Rhetoric of the Image: Visual Culture in Political Islam
September 3, 2008 | By metafactory |
Conference to be held at Copenhagen University, Denmark
Saturday and Sunday, March 21-22, 2009.
While narrative sources and oral communication were key in the formation and transmission of Islamic culture in the pre-modern period, an increasing use of visual media in the cultural production of modern Islamic societies has effectively placed the image alongside– if not above– text-based rhetorical models. Over the course of the twentieth century, visual media such as film, television, the graphic arts, illustrated books, and pamphlets were mobilized in the drive to modernize and to define a role for Islam in the public domain of everyday politics. In more recent years, new media forms like satellite television and the internet have offered further possibilities to use visual rhetoric for the public representation of Islamic subjectivities. The use of image-based narratives in modern Islamic culture generates an increasingly visualized public sphere that enables states, political groups, and individuals to construct and deploy ideological messages through culturally recognizable symbols.
We invite proposals for papers that deal with the power and role of the image in creating a rhetorical lexicon for political Islam in the modern period in national, nationalist, and trans-national cultural production. Topics should deal with aspects of the visual in any region of the Islamic world, from the emergence of visual media in the early modern period to the production and reception of the latest interactive media, including the presentation of Islam on television (talk shows, Qur’an classes, films); the internet and other digital media; banners, posters, murals and graffiti; and illustrated pamphlets, cartoons, graphic novels, and children’s books. We also invite presenters to assist in developing a conceptual and theoretical framework to investigate more broadly the role of visual culture in modern Islamic societies.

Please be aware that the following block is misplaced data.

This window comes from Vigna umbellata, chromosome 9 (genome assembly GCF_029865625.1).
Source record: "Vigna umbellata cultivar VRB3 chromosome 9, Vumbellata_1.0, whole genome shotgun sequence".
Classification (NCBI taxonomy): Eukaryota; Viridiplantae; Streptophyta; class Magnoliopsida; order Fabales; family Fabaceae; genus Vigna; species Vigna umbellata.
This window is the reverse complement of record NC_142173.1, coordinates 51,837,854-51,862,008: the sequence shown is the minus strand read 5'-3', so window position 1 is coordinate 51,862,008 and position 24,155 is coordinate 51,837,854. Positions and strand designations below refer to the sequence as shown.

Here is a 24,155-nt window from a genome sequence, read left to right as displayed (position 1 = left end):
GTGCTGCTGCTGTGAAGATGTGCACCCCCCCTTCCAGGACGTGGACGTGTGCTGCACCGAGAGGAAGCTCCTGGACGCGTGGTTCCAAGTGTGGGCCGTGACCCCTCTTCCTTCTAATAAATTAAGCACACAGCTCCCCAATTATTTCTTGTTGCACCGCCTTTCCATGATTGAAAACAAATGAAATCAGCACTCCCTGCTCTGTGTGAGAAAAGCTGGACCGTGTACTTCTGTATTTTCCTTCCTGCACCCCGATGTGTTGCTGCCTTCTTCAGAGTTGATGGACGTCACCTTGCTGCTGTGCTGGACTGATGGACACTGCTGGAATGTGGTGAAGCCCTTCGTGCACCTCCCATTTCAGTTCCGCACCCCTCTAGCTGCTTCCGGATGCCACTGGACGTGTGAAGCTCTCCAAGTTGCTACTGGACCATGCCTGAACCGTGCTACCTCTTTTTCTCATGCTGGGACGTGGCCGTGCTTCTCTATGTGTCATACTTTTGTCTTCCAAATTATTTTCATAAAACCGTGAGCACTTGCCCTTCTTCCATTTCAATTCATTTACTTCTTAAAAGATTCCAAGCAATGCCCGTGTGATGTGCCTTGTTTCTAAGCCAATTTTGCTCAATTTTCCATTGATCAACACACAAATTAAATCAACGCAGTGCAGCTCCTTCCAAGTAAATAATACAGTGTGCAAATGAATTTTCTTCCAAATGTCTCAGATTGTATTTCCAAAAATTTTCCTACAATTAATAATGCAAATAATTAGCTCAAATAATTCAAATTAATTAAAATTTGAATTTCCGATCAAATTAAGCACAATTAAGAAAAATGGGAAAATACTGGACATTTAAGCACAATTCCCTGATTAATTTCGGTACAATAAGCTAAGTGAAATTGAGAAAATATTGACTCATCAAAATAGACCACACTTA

The conference will take place under the auspices of the research unit “The New Islamic Public Sphere” at the University of Copenhagen, March 21-22, 2009. The host institution will cover transport, accommodation, and meals.